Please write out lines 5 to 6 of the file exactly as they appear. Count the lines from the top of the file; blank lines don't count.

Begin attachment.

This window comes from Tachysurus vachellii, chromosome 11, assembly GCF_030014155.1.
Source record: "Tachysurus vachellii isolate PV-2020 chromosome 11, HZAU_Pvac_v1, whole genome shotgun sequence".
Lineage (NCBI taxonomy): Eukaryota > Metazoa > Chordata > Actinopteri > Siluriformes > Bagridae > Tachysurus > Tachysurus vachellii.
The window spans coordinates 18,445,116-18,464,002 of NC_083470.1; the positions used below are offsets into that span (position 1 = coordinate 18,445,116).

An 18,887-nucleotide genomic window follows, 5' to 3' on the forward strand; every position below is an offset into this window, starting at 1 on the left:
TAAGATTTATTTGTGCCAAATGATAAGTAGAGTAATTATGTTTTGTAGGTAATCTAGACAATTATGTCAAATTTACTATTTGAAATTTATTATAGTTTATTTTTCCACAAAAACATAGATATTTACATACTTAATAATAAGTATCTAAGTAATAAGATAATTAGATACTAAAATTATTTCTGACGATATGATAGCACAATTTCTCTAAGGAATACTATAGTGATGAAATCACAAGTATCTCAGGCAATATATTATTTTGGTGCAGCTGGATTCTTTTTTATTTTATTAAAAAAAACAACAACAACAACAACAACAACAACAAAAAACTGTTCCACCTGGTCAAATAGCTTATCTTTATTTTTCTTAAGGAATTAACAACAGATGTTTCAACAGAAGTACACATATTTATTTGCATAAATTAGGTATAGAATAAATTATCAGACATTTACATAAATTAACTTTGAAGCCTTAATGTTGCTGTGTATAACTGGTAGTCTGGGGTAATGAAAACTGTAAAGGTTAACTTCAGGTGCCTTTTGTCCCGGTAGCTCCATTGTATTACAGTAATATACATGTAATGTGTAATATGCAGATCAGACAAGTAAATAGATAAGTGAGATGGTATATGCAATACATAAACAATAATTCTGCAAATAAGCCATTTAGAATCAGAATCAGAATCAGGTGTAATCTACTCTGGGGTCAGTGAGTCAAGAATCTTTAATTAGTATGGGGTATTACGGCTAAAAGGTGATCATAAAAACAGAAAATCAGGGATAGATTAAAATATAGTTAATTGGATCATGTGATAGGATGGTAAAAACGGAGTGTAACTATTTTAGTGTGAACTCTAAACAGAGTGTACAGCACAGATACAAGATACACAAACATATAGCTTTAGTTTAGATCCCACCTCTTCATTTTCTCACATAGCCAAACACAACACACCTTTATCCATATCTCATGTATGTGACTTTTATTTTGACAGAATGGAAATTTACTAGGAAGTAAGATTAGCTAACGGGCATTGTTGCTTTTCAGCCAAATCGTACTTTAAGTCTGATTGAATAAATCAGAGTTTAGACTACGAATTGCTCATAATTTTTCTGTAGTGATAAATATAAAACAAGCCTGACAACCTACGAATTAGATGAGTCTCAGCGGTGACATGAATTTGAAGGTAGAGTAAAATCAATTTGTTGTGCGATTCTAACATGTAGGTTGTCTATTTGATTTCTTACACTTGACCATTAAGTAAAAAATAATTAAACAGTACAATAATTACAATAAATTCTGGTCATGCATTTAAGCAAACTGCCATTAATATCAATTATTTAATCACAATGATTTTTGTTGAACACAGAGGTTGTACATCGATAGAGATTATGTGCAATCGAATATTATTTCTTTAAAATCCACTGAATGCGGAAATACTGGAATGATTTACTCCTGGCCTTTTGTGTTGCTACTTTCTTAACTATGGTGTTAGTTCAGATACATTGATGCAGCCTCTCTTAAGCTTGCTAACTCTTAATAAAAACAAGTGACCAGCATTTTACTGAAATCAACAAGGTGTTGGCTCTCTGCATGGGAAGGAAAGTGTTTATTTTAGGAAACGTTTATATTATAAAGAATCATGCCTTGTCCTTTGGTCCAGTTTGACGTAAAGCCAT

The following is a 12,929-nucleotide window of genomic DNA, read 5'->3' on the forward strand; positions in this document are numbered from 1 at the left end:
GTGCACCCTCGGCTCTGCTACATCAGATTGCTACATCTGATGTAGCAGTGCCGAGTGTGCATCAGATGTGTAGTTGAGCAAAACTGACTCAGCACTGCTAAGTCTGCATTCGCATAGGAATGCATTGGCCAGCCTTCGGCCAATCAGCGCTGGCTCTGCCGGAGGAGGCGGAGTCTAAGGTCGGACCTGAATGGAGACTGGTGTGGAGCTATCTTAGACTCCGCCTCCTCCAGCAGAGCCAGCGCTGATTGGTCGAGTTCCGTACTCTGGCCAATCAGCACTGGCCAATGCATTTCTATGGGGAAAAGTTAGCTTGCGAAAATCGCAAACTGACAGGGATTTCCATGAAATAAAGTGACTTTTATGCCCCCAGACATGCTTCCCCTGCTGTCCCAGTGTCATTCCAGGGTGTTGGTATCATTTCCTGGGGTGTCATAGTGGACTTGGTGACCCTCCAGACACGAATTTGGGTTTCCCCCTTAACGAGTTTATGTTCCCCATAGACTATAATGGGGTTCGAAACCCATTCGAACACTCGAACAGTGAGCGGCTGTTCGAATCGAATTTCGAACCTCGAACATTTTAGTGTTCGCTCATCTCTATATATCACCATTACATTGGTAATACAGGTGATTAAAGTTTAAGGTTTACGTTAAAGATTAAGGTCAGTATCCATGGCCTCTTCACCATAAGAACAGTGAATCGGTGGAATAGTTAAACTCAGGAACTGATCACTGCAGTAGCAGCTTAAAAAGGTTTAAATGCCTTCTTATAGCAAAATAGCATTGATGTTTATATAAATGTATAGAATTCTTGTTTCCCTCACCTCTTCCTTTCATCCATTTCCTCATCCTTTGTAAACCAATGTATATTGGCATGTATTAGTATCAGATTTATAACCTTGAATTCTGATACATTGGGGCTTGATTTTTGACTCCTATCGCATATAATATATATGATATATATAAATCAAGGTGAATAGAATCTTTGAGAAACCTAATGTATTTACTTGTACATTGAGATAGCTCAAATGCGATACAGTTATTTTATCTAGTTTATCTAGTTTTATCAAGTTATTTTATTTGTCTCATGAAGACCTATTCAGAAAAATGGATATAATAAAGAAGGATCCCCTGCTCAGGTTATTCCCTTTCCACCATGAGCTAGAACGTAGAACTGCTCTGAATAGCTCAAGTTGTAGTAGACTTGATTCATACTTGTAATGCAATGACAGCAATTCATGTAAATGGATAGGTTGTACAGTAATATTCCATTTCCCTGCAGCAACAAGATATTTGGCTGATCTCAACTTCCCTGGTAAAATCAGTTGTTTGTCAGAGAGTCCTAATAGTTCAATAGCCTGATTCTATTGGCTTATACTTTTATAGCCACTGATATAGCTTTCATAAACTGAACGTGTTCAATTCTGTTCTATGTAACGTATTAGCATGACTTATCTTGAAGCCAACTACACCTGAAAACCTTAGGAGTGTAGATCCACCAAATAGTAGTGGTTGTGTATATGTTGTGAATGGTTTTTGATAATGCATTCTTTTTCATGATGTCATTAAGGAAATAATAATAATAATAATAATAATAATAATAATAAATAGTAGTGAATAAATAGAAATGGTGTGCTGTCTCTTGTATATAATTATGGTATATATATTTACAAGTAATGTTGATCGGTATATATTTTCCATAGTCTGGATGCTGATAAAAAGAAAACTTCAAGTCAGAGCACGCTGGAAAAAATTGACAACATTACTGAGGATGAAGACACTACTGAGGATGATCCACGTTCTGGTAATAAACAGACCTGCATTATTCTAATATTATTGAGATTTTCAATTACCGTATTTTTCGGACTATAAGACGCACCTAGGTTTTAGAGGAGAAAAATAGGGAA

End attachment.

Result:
An 18,887-nucleotide genomic window follows, 5' to 3' on the forward strand; every position below is an offset into this window, starting at 1 on the left:
TAAGATTTATTTGTGCCAAATGATAAGTAGAGTAATTATGTTTTGTAGGTAATCTAGACAATTATGTCAAATTTACTATTTGAAATTTATTATAGTTTATTTTTCCACAAAAACATAGATATTTACATACTTAATAATAAGTATCTAAGTAATAAGATAATTAGATACTAAAATTATTTCTGACGATATGATAGCACAATTTCTCTAAGGAATACTATAGTGATGAAATCACAAGTATCTCAGGCAATATATTATTTTGGTGCAGCTGGATTCTTTTTTATTTTATTAAAAAAAACAACAACAACAACAACAACAACAACAAAAAACTGTTCCACCTGGTCAAATAGCTTATCTTTATTTTTCTTAAGGAATTAACAACAGATGTTTCAACAGAAGTACACATATTTATTTGCATAAATTAGGTATAGAATAAATTATCAGACATTTACATAAATTAACTTTGAAGCCTTAATGTTGCTGTGTATAACTGGTAGTCTGGGGTAATGAAAACTGTAAAGGTTAACTTCAGGTGCCTTTTGTCCCGGTAGCTCCATTGTATTACAGTAATATACATGTAATGTGTAATATGCAGATCAGACAAGTAAATAGATAAGTGAGATGGTATATGCAATACATAAACAATAATTCTGCAAATAAGCCATTTAGAATCAGAATCAGAATCAGGTGTAATCTACTCTGGGGTCAGTGAGTCAAGAATCTTTAATTAGTATGGGGTATTACGGCTAAAAGGTGATCATAAAAACAGAAAATCAGGGATAGATTAAAATATAGTTAATTGGATCATGTGATAGGATGGTAAAAACGGAGTGTAACTATTTTAGTGTGAACTCTAAACAGAGTGTACAGCACAGATACAAGATACACAAACATATAGCTTTAGTTTAGATCCCACCTCTTCATTTTCTCACATAGCCAAACACAACACACCTTTATCCATATCTCATGTATGTGACTTTTATTTTGACAGAATGGAAATTTACTAGGAAGTAAGATTAGCTAACGGGCATTGTTGCTTTTCAGCCAAATCGTACTTTAAGTCTGATTGAATAAATCAGAGTTTAGACTACGAATTGCTCATAATTTTTCTGTAGTGATAAATATAAAACAAGCCTGACAACCTACGAATTAGATGAGTCTCAGCGGTGACATGAATTTGAAGGTAGAGTAAAATCAATTTGTTGTGCGATTCTAACATGTAGGTTGTCTATTTGATTTCTTACACTTGACCATTAAGTAAAAAATAATTAAACAGTACAATAATTACAATAAATTCTGGTCATGCATTTAAGCAAACTGCCATTAATATCAATTATTTAATCACAATGATTTTTGTTGAACACAGAGGTTGTACATCGATAGAGATTATGTGCAATCGAATATTATTTCTTTAAAATCCACTGAATGCGGAAATACTGGAATGATTTACTCCTGGCCTTTTGTGTTGCTACTTTCTTAACTATGGTGTTAGTTCAGATACATTGATGCAGCCTCTCTTAAGCTTGCTAACTCTTAATAAAAACAAGTGACCAGCATTTTACTGAAATCAACAAGGTGTTGGCTCTCTGCATGGGAAGGAAAGTGTTTATTTTAGGAAACGTTTATATTATAAAGAATCATGCCTTGTCCTTTGGTCCAGTTTGACGTAAAGCCAT